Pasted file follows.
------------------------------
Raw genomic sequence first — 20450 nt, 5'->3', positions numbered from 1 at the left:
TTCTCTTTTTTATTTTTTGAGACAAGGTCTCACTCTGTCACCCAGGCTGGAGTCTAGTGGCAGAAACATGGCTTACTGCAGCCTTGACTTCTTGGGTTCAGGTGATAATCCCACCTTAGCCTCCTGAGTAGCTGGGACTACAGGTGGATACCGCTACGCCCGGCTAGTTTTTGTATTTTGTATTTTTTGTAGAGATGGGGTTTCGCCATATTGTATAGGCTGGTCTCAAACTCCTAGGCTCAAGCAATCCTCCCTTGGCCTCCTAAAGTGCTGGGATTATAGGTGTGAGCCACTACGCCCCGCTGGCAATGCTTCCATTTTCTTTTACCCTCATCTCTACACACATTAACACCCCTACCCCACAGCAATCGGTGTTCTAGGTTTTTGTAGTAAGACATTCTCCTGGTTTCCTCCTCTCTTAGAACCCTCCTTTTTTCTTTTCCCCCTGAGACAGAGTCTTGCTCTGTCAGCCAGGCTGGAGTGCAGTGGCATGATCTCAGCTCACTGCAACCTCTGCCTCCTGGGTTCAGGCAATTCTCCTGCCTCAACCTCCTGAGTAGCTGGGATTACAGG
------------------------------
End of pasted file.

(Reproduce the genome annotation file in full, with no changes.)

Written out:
Raw genomic sequence first — 20450 nt, 5'->3', positions numbered from 1 at the left:
TTCTCTTTTTTATTTTTTGAGACAAGGTCTCACTCTGTCACCCAGGCTGGAGTCTAGTGGCAGAAACATGGCTTACTGCAGCCTTGACTTCTTGGGTTCAGGTGATAATCCCACCTTAGCCTCCTGAGTAGCTGGGACTACAGGTGGATACCGCTACGCCCGGCTAGTTTTTGTATTTTGTATTTTTTGTAGAGATGGGGTTTCGCCATATTGTATAGGCTGGTCTCAAACTCCTAGGCTCAAGCAATCCTCCCTTGGCCTCCTAAAGTGCTGGGATTATAGGTGTGAGCCACTACGCCCCGCTGGCAATGCTTCCATTTTCTTTTACCCTCATCTCTACACACATTAACACCCCTACCCCACAGCAATCGGTGTTCTAGGTTTTTGTAGTAAGACATTCTCCTGGTTTCCTCCTCTCTTAGAACCCTCCTTTTTTCTTTTCCCCCTGAGACAGAGTCTTGCTCTGTCAGCCAGGCTGGAGTGCAGTGGCATGATCTCAGCTCACTGCAACCTCTGCCTCCTGGGTTCAGGCAATTCTCCTGCCTCAACCTCCTGAGTAGCTGGGATTACAGG